Bee Kill Investigation

The MDA investigates alleged bee kills. A written complaint must be made to start the process.

Once a written complaint is made, the MDA will send out a team of trained pesticide investigators. The team has expertise in bee handling/colony assessment.

Our investigators take samples of live/dead bees and other materials to determine the presence of pesticides, colony pests and overall colony health. The MDA also tries to determine the extent of pesticide use in areas adjacent to hive locations by contacting pesticide dealers, growers and applicators in the area. All accounts of pesticide use, including pesticides applied by beekeepers, will be part of the investigation.

Samples are brought to the MDA lab where staff look for pesticide residues. A USDA lab may also analyze samples.

The Bee Informed Partnership evaluates honey bee samples for the mite, Varroa destructor, the fungal pathogen Nosema spp. and a set of bee viruses that cause adverse effects. The Varroa mite is known to deliver viruses and reduce bee longevity while the Nosema spp. invades a bee’s gut causing adverse effects.

We then review all the evidence collected and attempt to find out what caused the bee kill. Staff also assess the underlying health of the bee colony.

If the MDA determines a pesticide has been misused, a penalty may be issued. Beekeepers may also be eligible for compensation.

From 2015-2022 the MDA conducted 23 bee kill investigations,13 were acute pesticide poisonings and 10 were not (Fig 1). Of the 13 acute pesticide poisonings, five led to compensation for beekeepers (Fig 2).

Two bar graphs illustrating the number of investigated bee kills and the number of acute pesticide poisonings in 2015 to 2022. 2015: 4 investigations 3 acute poisonings, 2 compensated. 2016: 4 investigations, 2 acute poisoning, 0 compensated. 2017: 5 investigations, 2 acute poisonings, 1 compensated. 2018: 2 investigations, 2 acute poisonings, 0 compensated. 2019: 2 investigations, 0 acute poisoning, 0 compensated. 2020: 2 investigations, 1 acute poisoning, 0 compensated. 2021: 3 investigations, 2 acute pesticide poisonings, 1 compensated. 2022: 1 investigation, 1 acute pesticide poisoning, 1 compensation.

Annual Summaries of Bee Kill Complaint Investigations

Bee Kill Compensation

The state allows for compensation when an MDA investigation determines there has been an "acute pesticide poisoning" of bees. Determination is made in consultation with a number of stakeholders, including national and local academic experts, as well as commercial and hobbyist beekeepers. Beekeepers must be registered on BeeCheck in order to be eligible for compensation. There is no fee for registering apiary locations on BeeCheck. Beekeepers must register the location of their hives yearly to keep an active presence on the registry program.

NOTE: Beekeepers can select during the registration process whether or not their apiary location will appear on the public map, or if they are only visible to applicators registered on BeeCheck. Registered applicators participating in BeeCheck can view all apiary locations (public map viewing and hidden sites), whereas non-registered applicators will not be able to view hidden apiary sites.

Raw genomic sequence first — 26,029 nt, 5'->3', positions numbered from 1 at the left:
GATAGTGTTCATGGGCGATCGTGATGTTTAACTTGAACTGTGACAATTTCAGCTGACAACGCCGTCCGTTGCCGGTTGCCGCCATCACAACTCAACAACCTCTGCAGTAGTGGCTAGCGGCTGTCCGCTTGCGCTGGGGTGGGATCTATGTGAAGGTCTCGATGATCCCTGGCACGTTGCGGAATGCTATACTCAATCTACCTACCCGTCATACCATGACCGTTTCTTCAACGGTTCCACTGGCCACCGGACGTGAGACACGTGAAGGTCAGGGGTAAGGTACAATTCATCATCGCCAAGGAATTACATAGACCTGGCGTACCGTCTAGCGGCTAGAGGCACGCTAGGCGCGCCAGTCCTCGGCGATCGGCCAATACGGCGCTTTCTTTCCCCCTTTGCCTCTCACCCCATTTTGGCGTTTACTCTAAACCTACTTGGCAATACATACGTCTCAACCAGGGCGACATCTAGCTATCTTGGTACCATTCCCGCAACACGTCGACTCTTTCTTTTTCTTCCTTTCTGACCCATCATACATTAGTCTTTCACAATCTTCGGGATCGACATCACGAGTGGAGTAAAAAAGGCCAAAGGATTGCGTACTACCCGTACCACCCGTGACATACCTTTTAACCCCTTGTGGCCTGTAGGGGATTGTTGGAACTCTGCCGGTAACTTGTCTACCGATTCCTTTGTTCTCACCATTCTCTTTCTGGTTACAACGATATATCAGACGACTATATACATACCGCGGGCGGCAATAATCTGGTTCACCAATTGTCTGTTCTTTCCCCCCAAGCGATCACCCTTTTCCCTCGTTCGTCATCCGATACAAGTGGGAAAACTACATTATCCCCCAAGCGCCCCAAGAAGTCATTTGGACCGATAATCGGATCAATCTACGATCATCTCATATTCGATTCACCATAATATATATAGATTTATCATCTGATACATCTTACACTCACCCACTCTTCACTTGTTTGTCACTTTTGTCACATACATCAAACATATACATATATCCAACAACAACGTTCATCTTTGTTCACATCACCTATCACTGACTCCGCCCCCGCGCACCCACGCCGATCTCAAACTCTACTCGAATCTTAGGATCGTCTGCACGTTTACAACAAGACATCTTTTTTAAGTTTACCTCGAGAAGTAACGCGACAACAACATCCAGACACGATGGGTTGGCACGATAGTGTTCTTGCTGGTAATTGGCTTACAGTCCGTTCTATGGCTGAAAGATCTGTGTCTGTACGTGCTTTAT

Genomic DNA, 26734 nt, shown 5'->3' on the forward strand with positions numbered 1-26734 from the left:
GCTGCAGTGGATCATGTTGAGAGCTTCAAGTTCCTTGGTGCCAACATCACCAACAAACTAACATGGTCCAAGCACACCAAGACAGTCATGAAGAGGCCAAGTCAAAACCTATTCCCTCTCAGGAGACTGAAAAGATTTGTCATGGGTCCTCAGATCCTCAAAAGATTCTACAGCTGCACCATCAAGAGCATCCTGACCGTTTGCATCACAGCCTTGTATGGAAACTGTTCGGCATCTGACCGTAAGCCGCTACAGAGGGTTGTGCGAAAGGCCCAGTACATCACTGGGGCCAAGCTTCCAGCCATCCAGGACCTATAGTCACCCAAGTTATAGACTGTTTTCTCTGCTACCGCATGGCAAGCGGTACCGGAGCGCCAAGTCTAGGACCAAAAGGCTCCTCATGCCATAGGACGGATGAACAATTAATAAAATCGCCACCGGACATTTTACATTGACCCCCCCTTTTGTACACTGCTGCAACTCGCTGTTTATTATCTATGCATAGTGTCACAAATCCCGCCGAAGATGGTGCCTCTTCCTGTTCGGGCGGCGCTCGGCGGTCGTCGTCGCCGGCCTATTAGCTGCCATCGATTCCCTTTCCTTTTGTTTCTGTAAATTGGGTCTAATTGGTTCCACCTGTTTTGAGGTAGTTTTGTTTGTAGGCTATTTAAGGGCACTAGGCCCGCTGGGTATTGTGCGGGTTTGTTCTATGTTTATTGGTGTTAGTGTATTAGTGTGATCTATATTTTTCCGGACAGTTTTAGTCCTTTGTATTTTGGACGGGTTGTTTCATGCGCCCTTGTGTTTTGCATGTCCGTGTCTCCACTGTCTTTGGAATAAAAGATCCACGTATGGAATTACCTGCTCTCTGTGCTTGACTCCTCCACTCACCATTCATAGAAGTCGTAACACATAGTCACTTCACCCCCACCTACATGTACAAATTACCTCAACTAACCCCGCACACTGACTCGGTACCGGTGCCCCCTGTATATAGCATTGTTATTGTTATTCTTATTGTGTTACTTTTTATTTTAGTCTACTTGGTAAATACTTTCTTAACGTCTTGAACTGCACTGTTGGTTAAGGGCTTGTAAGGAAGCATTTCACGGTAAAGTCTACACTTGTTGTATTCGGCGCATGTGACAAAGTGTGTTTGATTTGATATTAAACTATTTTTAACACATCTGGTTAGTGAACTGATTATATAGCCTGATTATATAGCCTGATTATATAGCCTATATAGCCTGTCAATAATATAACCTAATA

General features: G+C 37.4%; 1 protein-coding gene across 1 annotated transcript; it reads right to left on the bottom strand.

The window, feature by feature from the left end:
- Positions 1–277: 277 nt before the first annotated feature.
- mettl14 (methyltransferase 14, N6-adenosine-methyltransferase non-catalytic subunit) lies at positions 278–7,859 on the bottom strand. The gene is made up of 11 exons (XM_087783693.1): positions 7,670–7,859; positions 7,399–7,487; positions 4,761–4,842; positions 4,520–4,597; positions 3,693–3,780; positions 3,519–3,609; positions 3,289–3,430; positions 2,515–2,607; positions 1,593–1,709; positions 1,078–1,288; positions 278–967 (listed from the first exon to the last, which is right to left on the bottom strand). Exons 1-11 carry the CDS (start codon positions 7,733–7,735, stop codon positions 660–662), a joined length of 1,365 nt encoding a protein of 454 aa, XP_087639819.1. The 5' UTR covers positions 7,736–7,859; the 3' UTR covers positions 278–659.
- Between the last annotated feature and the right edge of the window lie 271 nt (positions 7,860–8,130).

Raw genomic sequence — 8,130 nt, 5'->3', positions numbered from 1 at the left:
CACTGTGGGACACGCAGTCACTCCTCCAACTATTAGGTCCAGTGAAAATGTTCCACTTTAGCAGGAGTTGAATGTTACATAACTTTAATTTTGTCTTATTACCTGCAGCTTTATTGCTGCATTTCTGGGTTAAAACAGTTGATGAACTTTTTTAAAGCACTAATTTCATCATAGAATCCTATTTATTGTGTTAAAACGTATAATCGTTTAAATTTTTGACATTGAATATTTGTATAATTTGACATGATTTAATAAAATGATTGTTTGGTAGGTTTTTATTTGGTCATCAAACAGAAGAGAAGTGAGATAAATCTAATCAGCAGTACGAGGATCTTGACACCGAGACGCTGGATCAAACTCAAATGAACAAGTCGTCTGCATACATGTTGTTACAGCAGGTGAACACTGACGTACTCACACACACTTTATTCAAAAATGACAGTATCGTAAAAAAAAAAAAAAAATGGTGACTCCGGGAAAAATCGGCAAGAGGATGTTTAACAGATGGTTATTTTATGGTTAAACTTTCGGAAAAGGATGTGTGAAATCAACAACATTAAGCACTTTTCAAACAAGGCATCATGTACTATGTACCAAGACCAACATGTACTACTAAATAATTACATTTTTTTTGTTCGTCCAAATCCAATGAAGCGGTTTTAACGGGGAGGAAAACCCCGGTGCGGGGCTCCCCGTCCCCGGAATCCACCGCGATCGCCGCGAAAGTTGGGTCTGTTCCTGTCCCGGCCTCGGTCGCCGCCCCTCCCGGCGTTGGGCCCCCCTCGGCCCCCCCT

Visit BeeCheck to register.

The Compensation Process

An “acute pesticide poisoning”, for purposes of bee kill investigations must meet the following criteria:

  1. The event must be reported to the MDA.  
  2. Dead bees collected in/around the hive have non-beekeeper applied pesticide residues present at levels that could contribute to bee death. 
  3. At the time of investigation there is likely 100 or more dead bees in/around the hive, for every live frame of bees quantified. If there are three or fewer frames of bees present, a minimum of 300 dead bees need to be quantified; if there are 10 or more frames of bees present, a maximum of 1,000 dead bees need to be quantified. 

Counting the number of individual dead bees is performed by a volumetric measurement. MDA uses state and federal laboratories to analyze and evaluate pesticide exposure and residue.

Compensation for an “acute pesticide poisoning” may be made at a “fair market value” for an affected colony when a beekeeper submits a claim form to the MDA. 

The MDA incorporates information from USDA fair market value, which is established by academic experts, and the MN Bee Kill Advisory Team when determining compensation. Compensation is intended to help mitigate monetary losses including the loss of labor, honey, pollination services, equipment and bees. The "fair market value" is reevaluated on an annual basis.

The USDA has established average fair market value at $220 per hive for the program year 2023. For more information visit: USDA Farm Service Agency Disaster Assistance Fact Sheet (PDF).

When an alleged pesticide related bee kill is reported to the MDA, the complainant has the right to submit a compensation claim form for “acute pesticide poisonings” of bees. On this form, the complainant may request and justify an upward compensation adjustment. After our agency completes the investigation, the Commissioner of the MDA reviews the case and awards compensation, when they deem appropriate.  Requests for upward adjustments to compensation will be considered in consultation with academic experts and beekeepers. Claim forms can be downloaded. See Forms & Program Resources.

View a graphical Flow chart of Investigation Process for Alleged Pesticide Related Bee Kills as Related to Compensation (PDF)

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